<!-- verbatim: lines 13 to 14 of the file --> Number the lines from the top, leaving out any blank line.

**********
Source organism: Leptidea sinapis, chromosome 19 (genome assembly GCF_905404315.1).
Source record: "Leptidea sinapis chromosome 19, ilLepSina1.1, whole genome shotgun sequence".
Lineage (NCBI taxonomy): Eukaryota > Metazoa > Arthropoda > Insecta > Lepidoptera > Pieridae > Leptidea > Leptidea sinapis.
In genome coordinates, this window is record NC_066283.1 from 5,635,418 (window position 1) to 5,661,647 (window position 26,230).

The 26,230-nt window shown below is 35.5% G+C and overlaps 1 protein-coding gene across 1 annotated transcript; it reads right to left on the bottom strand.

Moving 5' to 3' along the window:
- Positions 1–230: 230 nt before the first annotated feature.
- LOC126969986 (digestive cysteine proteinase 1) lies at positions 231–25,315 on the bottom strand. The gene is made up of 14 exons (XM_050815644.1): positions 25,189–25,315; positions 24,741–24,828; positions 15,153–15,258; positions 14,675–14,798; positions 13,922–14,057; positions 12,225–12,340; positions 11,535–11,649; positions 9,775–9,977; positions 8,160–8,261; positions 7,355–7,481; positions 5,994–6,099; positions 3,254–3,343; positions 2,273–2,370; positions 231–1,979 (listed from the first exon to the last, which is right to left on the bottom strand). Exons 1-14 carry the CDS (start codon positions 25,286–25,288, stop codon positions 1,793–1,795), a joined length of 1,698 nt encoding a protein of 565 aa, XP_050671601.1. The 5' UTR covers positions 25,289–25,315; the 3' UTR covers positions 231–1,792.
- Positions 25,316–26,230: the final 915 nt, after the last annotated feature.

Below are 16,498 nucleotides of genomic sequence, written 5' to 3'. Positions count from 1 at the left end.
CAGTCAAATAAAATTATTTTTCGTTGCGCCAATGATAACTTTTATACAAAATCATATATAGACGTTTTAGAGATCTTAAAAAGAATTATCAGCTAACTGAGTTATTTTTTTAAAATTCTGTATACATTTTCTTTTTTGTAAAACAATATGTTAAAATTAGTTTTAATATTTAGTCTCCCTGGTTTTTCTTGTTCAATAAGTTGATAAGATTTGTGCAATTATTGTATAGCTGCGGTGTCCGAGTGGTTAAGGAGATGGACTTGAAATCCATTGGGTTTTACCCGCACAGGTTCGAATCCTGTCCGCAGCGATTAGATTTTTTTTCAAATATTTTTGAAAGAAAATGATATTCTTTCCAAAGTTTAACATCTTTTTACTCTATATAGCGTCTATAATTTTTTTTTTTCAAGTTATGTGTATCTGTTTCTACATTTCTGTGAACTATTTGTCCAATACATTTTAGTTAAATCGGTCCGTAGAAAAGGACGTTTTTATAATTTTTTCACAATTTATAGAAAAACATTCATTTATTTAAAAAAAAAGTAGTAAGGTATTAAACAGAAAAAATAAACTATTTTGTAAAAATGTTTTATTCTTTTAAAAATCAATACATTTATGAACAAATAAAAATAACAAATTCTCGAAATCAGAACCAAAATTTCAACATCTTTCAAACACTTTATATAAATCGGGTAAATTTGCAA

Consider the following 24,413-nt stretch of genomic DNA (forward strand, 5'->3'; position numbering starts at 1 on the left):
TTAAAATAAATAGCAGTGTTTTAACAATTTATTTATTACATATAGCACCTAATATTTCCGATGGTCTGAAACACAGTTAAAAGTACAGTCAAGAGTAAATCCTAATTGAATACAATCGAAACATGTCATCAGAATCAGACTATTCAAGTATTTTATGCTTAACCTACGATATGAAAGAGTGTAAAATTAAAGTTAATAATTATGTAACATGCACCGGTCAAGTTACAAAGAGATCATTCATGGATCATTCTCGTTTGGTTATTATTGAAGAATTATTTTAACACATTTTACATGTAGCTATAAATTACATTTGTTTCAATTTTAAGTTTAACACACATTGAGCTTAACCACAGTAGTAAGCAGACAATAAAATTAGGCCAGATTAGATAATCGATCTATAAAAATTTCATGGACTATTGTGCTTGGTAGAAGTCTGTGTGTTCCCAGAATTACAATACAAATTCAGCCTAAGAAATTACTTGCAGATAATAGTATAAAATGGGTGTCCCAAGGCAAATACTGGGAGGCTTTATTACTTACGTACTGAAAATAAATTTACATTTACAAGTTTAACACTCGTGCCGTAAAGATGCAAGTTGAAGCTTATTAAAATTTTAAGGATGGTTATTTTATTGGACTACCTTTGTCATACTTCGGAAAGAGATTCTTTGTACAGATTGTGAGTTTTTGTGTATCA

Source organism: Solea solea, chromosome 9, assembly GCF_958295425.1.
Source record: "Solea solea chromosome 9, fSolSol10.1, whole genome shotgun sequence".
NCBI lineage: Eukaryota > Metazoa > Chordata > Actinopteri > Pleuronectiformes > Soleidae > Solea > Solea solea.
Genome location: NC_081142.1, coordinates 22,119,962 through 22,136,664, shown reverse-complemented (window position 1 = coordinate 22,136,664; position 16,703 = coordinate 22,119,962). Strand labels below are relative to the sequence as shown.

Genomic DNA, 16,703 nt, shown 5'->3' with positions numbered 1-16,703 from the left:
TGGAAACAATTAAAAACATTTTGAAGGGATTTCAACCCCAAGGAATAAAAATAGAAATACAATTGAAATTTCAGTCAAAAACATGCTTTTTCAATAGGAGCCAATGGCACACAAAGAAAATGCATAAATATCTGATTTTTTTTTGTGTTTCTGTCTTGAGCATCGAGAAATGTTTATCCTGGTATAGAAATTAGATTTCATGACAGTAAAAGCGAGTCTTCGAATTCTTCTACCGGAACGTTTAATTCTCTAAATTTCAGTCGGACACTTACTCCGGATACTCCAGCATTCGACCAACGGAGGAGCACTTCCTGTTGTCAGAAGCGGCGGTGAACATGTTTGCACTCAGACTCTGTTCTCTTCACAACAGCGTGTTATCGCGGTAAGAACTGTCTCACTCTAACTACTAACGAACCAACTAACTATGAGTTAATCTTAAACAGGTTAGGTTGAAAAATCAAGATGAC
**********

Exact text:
TTAAAATAAATAGCAGTGTTTTAACAATTTATTTATTACATATAGCACCTAATATTTCCGATGGTCTGAAACACAGTTAAAAGTACAGTCAAGAGTAAATCCTAATTGAATACAATCGAAACATGTCATCAGAATCAGACTATTCAAGTATTTTATGCTTAACCTACGATATGAAAGAGTGTAAAATTAAAGTTAATAATTATGTAACATGCACCGGTCAAGTTACAAAGAGATCATTCATGGATCATTCTCGTTTGGTTATTATTGAAGAATTATTTTAACACATTTTACATGTAGCTATAAATTACATTTGTTTCAATTTTAAGTTTAACACACATTGAGCTTAACCACAGTAGTAAGCAGACAATAAAATTAGGCCAGATTAGATAATCGATCTATAAAAATTTCATGGACTATTGTGCTTGGTAGAAGTCTGTGTGTTCCCAGAATTACAATACAAATTCAGCCTAAGAAATTACTTGCAGATAATAGTATAAAATGGGTGTCCCAAGGCAAATACTGGGAGGCTTTATTACTTACGTACTGAAAATAAATTTACATTTACAAGTTTAACACTCGTGCCGTAAAGATGCAAGTTGAAGCTTATTAAAATTTTAAGGATGGTTATTTTATTGGACTACCTTTGTCATACTTCGGAAAGAGATTCTTTGTACAGATTGTGAGTTTTTGTGTATCA

Source organism: Solea solea, chromosome 9, assembly GCF_958295425.1.